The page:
Johnston Community College also works directly with regional industries to meet their needs, says Joy Callahan, dean of economic and community development.

“Every 18 months we train 300-700 employees in a three-week, customized turnaround training for the biotech industry,” she says. “We also have up to six customized training projects per year, with at least three of them typically for biotechnology companies.” Johnston also has the largest BioWork program in North Carolina, with 60 to 80 students graduating every semester.

Sandhills Community College offers an applied science associate degree in simulation and gaming development, extending the training for employees in the region’s growing gaming cluster. The program offers hands-on training in design, 3D modeling and programming for practical applications in creative arts, visual arts, audio/video technology, creative writing, modeling, design, programming and management.

Health care cluster programs expand

As the region’s advanced medical care cluster expands, so do programs to support it.

The Harnett County branch of Central Carolina is driving development in health sciences training with its allied health education center planned for construction next to a new hospital being built in Lillington, scheduled for completion in 2013.

“With the hospital being located at the new Brightwater Science and Technology Campus along with Campbell University’s College of Pharmacy and Health Science and planned medical school, this 50,000-square-foot, cutting-edge training facility will provide Harnett County residents with training for jobs emerging in Harnett County,” says provost Tyson. “We’ll be providing support staff for every level of the medical facilities except doctors.”

Durham Technical Community College is also designing new health care programs. It currently offers the nation’s only community college-based associate degree program in clinical trials research.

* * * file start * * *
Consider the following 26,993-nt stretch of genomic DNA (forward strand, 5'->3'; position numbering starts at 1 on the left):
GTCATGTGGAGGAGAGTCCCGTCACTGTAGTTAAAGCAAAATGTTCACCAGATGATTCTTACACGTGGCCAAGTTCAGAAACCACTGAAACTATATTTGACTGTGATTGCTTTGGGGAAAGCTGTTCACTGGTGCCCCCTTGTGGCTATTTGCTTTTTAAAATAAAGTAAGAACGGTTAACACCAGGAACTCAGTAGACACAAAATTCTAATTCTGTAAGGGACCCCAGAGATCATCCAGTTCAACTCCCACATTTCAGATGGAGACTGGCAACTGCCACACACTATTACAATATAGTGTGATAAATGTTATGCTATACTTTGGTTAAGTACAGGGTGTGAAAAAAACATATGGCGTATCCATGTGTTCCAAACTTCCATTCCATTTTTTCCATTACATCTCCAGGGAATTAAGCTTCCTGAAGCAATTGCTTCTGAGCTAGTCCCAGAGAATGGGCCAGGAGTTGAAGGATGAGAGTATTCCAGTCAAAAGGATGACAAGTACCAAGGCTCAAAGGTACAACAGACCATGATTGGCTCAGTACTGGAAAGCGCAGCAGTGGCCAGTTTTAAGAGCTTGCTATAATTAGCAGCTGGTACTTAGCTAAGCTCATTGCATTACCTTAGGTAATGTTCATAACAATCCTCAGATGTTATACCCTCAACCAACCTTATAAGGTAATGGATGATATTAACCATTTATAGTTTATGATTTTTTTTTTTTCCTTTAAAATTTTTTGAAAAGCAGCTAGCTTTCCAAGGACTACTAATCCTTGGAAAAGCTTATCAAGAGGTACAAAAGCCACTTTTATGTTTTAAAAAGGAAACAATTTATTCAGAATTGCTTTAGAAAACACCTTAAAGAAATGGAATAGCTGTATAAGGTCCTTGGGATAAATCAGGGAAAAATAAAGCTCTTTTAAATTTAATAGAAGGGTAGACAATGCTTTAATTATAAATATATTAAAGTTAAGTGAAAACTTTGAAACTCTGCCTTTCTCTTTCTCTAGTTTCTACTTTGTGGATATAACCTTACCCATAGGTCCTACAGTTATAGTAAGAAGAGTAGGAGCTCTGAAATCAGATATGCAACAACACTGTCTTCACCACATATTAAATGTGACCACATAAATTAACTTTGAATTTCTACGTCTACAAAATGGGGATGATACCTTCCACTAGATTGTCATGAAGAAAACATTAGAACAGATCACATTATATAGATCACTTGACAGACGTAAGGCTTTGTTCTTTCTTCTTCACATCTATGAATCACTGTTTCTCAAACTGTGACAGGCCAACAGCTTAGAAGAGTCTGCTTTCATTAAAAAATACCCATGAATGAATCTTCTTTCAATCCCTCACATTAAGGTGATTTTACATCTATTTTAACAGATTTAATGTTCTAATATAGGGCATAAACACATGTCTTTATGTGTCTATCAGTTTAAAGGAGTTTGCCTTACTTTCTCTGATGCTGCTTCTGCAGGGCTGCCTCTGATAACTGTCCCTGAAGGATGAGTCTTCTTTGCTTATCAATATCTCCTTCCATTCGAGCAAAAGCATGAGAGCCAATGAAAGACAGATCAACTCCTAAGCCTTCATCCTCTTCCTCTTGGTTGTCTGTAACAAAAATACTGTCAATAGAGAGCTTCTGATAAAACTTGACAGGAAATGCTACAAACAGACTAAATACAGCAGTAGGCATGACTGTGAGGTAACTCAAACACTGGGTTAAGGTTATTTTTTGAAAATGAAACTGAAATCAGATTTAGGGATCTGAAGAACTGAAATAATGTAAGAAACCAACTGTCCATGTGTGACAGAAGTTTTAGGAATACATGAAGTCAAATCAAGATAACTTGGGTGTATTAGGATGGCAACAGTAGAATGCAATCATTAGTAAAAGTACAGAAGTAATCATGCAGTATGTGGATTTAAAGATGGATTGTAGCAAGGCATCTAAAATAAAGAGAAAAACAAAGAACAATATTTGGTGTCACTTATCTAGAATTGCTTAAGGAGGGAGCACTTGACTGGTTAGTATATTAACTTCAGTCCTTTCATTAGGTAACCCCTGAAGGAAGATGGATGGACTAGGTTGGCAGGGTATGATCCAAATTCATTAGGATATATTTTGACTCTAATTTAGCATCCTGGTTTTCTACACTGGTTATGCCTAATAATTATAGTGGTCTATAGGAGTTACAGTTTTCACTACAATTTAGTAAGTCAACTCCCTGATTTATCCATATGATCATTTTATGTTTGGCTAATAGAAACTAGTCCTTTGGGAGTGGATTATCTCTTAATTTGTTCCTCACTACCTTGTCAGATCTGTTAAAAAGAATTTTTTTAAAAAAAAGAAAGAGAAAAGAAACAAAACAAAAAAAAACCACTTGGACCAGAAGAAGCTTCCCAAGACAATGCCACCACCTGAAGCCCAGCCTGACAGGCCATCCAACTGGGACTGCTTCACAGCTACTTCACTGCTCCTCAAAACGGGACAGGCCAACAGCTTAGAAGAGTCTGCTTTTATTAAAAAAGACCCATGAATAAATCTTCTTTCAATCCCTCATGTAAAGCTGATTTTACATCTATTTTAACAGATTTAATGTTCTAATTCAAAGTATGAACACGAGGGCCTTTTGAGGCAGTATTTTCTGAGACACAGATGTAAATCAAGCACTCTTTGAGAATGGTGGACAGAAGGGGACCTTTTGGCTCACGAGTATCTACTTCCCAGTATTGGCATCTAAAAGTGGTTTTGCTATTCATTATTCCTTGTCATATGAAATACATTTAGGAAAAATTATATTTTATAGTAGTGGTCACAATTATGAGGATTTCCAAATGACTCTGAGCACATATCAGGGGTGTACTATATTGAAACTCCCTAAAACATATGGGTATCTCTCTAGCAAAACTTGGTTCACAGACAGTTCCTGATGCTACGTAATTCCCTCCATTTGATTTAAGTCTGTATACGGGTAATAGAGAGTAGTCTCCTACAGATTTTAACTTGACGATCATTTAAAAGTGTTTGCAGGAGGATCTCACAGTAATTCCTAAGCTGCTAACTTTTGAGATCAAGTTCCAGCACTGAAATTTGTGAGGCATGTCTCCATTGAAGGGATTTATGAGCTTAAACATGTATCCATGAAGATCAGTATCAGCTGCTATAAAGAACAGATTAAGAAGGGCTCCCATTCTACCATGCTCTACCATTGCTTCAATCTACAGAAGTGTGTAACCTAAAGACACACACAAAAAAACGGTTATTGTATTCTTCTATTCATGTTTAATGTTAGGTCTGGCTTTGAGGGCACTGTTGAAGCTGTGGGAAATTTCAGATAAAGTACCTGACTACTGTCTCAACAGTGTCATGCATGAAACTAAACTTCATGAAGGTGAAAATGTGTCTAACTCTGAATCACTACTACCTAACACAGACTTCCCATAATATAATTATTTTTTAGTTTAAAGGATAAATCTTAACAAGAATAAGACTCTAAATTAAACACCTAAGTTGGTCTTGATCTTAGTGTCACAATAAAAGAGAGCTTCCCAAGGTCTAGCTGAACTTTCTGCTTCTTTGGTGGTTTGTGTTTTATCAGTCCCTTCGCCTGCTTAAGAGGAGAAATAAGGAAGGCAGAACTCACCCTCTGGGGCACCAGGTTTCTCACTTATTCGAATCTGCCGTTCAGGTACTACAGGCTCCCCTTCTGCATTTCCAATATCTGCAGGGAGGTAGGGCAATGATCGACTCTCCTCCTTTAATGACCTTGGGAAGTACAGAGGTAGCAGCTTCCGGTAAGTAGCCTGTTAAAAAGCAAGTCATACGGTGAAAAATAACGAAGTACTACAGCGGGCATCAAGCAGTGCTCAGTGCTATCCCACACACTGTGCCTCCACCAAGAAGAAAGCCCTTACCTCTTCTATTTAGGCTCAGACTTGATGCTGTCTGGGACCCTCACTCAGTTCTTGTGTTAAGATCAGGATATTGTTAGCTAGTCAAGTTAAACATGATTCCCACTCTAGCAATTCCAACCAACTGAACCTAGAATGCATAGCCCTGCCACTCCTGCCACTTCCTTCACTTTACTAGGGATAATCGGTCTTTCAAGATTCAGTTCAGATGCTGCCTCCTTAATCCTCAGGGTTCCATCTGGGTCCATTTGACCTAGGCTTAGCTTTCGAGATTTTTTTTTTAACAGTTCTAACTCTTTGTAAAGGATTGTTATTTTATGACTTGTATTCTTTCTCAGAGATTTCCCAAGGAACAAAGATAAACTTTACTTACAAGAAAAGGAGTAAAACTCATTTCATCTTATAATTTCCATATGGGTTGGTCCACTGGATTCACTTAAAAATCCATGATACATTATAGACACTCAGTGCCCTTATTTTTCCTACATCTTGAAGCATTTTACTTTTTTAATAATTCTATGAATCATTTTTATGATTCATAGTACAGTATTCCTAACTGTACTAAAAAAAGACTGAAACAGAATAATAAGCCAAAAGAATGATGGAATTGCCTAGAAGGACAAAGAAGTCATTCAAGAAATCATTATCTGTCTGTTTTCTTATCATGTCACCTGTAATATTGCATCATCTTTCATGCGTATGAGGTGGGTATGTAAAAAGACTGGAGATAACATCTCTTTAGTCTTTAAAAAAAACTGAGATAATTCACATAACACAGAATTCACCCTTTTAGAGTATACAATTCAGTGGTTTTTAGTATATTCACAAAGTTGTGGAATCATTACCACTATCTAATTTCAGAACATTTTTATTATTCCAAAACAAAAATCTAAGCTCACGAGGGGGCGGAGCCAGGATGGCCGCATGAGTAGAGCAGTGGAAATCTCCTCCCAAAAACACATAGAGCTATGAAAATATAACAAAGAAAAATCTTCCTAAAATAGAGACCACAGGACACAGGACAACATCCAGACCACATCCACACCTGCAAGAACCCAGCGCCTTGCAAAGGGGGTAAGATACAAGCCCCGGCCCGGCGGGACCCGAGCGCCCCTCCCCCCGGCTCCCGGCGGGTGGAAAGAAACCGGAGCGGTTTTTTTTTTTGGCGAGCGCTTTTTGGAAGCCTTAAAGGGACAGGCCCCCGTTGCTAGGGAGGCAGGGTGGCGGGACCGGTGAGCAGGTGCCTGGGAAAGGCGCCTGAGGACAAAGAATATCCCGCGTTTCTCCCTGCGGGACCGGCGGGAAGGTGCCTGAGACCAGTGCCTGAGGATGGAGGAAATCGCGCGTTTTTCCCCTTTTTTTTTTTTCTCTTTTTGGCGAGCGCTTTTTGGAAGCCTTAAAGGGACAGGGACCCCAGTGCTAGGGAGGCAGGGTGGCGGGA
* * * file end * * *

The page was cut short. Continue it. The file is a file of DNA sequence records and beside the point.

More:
“Durham Tech has been instrumental in supporting our region’s growing advanced health care cluster,” says Ted Connor, vice president of economic development and community sustainability for the Durham chamber. “The college is not standing still and is looking to supplement its current offerings to better support our growing economy.”

Pam Senegal, dean of career and technical programs for Durham Tech, cites its new health informatics technology training program as an example of the college’s ability to cater to industry needs. “The whole program is being developed due to industry saying, ‘Here is our need,’” she says.

Piedmont Community College supports the medical care cluster with a new program in health care management technology, which prepares students for jobs in health care business and financial operations. Sandhills Community College offers an extensive allied health and nursing curricula to support this cluster and is expanding its campus to accommodate new programs.

“The whole purpose of community colleges is to prepare the region’s workforce,” Senegal says. “When companies are ready to locate here or to grow an organization, they know they can count on us for a skilled, prepared workforce.”

For more information on regional community college programs, visit:

Central Carolina Community College
Durham Technical Community College
Johnston Community College
Piedmont Community College
Sandhills Community College
Vance-Granville Community College
Wake Technical Community College

The Research Triangle Regional Partnership (RTRP) leads economic development for the Research Triangle Region of North Carolina, home of The Research Triangle Park (RTP) and the 13 north-central N.C. counties of Chatham, Durham, Franklin, Granville, Harnett, Johnston, Lee, Moore, Orange, Person, Vance, Wake and Warren. For more information, visit www.researchtriangle.org or call (919) 840-7372.